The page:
Unlike most countries, Russia follows the principle of national exhaustion of rights, so that unauthorised parallels are, prima facie, actionable in Russia.
We effected a notarial purchase of samples from an outlet in Moscow which was shown on OEM’s website as being an authorised distributor in the capital. Whilst this revealed details of the seller we also needed to find out exactly who was behind the website in case this led to different, connected, parties. The way to do this in Russia is to simply write to the Registrar requesting details of the domain name owner. Most Registrars will provide this information within 3-4 weeks. If they don’t a quick application to court is necessary. In this case the Registrar was co-operative and revealed the domain name owner to be a company in Rostov-on-Don called Ravenol.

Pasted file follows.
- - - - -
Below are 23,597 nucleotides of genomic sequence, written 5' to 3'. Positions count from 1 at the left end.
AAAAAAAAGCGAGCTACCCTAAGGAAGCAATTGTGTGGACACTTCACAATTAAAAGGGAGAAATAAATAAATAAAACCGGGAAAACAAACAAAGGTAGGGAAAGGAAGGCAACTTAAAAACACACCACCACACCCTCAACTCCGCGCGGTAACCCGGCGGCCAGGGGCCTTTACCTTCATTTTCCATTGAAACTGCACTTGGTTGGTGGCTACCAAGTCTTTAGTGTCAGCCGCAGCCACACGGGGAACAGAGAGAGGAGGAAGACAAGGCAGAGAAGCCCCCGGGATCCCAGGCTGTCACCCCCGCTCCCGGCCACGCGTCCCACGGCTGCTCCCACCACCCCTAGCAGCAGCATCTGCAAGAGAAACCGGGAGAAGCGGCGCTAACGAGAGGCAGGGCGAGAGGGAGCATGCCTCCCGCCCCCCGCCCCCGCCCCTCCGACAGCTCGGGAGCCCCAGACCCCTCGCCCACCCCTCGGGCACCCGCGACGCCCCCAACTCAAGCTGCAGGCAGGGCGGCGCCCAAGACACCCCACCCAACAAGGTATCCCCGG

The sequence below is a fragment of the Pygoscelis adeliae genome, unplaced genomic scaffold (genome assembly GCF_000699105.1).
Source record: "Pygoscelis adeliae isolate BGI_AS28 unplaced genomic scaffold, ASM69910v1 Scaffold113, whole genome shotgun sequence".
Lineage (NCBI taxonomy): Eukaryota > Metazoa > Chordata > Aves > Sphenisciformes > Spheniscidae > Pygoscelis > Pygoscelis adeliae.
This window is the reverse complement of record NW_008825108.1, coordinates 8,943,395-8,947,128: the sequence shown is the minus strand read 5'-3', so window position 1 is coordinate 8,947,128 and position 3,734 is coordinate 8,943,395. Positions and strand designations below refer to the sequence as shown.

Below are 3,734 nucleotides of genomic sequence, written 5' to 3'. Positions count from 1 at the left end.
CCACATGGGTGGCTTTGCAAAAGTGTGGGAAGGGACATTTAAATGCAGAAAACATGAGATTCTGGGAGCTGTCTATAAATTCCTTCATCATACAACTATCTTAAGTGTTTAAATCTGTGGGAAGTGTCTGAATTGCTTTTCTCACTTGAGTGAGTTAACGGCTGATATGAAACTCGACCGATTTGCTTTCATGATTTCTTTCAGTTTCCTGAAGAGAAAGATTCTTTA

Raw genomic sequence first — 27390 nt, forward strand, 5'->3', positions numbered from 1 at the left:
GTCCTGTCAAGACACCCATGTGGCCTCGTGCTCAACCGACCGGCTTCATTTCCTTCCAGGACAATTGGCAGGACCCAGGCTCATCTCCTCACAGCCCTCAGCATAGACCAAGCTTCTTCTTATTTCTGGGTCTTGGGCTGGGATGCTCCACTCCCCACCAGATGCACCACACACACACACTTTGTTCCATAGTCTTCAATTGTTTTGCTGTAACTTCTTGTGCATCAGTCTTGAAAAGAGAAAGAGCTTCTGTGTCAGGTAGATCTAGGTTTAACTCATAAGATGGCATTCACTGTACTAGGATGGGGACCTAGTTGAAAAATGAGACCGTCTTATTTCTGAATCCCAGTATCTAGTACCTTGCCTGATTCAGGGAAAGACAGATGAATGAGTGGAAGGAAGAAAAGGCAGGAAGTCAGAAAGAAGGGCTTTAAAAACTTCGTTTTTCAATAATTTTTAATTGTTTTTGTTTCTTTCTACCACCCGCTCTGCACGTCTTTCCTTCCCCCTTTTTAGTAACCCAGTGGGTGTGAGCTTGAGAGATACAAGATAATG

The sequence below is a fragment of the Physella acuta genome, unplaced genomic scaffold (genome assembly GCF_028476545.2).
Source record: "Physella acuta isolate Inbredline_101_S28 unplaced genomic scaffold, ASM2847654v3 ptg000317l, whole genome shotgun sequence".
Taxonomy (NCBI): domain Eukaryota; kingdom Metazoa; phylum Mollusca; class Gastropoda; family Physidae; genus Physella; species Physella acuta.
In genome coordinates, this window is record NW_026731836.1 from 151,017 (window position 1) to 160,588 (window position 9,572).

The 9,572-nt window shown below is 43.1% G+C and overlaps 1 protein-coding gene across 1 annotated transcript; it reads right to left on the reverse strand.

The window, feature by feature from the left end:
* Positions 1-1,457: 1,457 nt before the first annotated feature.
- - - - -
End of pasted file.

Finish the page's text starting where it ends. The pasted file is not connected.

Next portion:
Civil actions were filed in Moscow – against the identified seller – and Rostov – against the identified domain name owner – in mid July 2013. These were the first civil actions filed by our newly opened Moscow office.
The case in Rostov was completed first. In just 2 months, and having required 3 hearings, the court decided in our client’s favour. Ravenol was ordered to stop its infringing activity and to pay compensation to our client in the full amount claimed.
Just 2 weeks later, we were similarly successful in Moscow, this time having needed only 2 hearings.
Two months from filing to first instance judgement is exceptional for a civil action anywhere in the world. It is quick for Russia as well, but not exceptionally so – we advise clients to expect judgement in about 6 months. And with a process so swift and relatively straightforward, costs were extremely reasonable as well.